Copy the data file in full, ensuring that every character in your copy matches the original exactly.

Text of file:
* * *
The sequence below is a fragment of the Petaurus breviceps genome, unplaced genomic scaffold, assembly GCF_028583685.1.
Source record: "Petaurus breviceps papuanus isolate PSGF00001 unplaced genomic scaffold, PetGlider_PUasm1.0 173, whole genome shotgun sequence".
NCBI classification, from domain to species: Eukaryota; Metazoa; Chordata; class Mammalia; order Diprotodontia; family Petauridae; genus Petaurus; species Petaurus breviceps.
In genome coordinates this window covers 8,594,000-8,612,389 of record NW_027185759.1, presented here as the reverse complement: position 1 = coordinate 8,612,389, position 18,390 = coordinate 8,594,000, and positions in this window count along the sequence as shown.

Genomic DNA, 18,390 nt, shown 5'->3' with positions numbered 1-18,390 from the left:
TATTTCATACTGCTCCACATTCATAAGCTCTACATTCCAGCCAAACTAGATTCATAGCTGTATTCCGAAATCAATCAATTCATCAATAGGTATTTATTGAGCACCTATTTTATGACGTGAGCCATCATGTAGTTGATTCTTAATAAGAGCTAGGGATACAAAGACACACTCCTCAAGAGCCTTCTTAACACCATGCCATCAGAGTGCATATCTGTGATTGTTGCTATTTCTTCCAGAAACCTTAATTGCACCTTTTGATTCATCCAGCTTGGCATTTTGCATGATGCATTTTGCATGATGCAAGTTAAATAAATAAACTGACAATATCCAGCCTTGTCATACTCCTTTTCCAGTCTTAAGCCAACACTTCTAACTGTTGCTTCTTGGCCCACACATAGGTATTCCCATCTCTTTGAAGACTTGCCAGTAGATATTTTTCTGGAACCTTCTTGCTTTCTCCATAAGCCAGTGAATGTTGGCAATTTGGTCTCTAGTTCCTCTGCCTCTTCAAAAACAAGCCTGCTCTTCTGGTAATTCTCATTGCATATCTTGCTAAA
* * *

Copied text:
The sequence below is a fragment of the Petaurus breviceps genome, unplaced genomic scaffold, assembly GCF_028583685.1.
Source record: "Petaurus breviceps papuanus isolate PSGF00001 unplaced genomic scaffold, PetGlider_PUasm1.0 173, whole genome shotgun sequence".
NCBI classification, from domain to species: Eukaryota; Metazoa; Chordata; class Mammalia; order Diprotodontia; family Petauridae; genus Petaurus; species Petaurus breviceps.
In genome coordinates this window covers 8,594,000-8,612,389 of record NW_027185759.1, presented here as the reverse complement: position 1 = coordinate 8,612,389, position 18,390 = coordinate 8,594,000, and positions in this window count along the sequence as shown.

Genomic DNA, 18,390 nt, shown 5'->3' with positions numbered 1-18,390 from the left:
TATTTCATACTGCTCCACATTCATAAGCTCTACATTCCAGCCAAACTAGATTCATAGCTGTATTCCGAAATCAATCAATTCATCAATAGGTATTTATTGAGCACCTATTTTATGACGTGAGCCATCATGTAGTTGATTCTTAATAAGAGCTAGGGATACAAAGACACACTCCTCAAGAGCCTTCTTAACACCATGCCATCAGAGTGCATATCTGTGATTGTTGCTATTTCTTCCAGAAACCTTAATTGCACCTTTTGATTCATCCAGCTTGGCATTTTGCATGATGCATTTTGCATGATGCAAGTTAAATAAATAAACTGACAATATCCAGCCTTGTCATACTCCTTTTCCAGTCTTAAGCCAACACTTCTAACTGTTGCTTCTTGGCCCACACATAGGTATTCCCATCTCTTTGAAGACTTGCCAGTAGATATTTTTCTGGAACCTTCTTGCTTTCTCCATAAGCCAGTGAATGTTGGCAATTTGGTCTCTAGTTCCTCTGCCTCTTCAAAAACAAGCCTGCTCTTCTGGTAATTCTCATTGCATATCTTGCTAAA